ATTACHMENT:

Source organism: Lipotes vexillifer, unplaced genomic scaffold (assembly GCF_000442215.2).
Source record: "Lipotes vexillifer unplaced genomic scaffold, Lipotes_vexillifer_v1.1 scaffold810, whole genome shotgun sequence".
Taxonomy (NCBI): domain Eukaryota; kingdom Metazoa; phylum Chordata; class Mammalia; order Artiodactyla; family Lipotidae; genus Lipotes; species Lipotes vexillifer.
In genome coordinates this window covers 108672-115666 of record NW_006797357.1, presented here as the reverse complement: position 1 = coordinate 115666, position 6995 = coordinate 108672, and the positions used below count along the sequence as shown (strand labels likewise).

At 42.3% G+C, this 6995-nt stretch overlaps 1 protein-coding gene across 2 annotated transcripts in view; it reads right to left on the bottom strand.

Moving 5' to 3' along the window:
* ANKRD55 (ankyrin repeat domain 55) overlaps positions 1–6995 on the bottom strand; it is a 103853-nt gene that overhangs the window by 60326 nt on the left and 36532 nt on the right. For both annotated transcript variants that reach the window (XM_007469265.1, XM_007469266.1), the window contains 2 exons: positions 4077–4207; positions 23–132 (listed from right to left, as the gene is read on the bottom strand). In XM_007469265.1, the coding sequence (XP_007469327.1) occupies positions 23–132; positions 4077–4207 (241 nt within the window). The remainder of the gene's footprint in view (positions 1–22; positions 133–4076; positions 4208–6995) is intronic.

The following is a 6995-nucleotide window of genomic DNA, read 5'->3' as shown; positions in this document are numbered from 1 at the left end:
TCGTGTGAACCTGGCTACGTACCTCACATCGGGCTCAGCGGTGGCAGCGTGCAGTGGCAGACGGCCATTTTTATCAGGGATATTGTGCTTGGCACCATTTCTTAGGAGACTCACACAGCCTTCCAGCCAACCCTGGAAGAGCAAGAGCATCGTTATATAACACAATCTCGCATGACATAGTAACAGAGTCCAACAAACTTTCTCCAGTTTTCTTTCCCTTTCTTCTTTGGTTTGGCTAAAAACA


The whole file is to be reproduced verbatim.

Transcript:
Source organism: Lipotes vexillifer, unplaced genomic scaffold (assembly GCF_000442215.2).
Source record: "Lipotes vexillifer unplaced genomic scaffold, Lipotes_vexillifer_v1.1 scaffold810, whole genome shotgun sequence".
Taxonomy (NCBI): domain Eukaryota; kingdom Metazoa; phylum Chordata; class Mammalia; order Artiodactyla; family Lipotidae; genus Lipotes; species Lipotes vexillifer.
In genome coordinates this window covers 108672-115666 of record NW_006797357.1, presented here as the reverse complement: position 1 = coordinate 115666, position 6995 = coordinate 108672, and the positions used below count along the sequence as shown (strand labels likewise).

At 42.3% G+C, this 6995-nt stretch overlaps 1 protein-coding gene across 2 annotated transcripts in view; it reads right to left on the bottom strand.

Moving 5' to 3' along the window:
* ANKRD55 (ankyrin repeat domain 55) overlaps positions 1–6995 on the bottom strand; it is a 103853-nt gene that overhangs the window by 60326 nt on the left and 36532 nt on the right. For both annotated transcript variants that reach the window (XM_007469265.1, XM_007469266.1), the window contains 2 exons: positions 4077–4207; positions 23–132 (listed from right to left, as the gene is read on the bottom strand). In XM_007469265.1, the coding sequence (XP_007469327.1) occupies positions 23–132; positions 4077–4207 (241 nt within the window). The remainder of the gene's footprint in view (positions 1–22; positions 133–4076; positions 4208–6995) is intronic.

The following is a 6995-nucleotide window of genomic DNA, read 5'->3' as shown; positions in this document are numbered from 1 at the left end:
TCGTGTGAACCTGGCTACGTACCTCACATCGGGCTCAGCGGTGGCAGCGTGCAGTGGCAGACGGCCATTTTTATCAGGGATATTGTGCTTGGCACCATTTCTTAGGAGACTCACACAGCCTTCCAGCCAACCCTGGAAGAGCAAGAGCATCGTTATATAACACAATCTCGCATGACATAGTAACAGAGTCCAACAAACTTTCTCCAGTTTTCTTTCCCTTTCTTCTTTGGTTTGGCTAAAAACA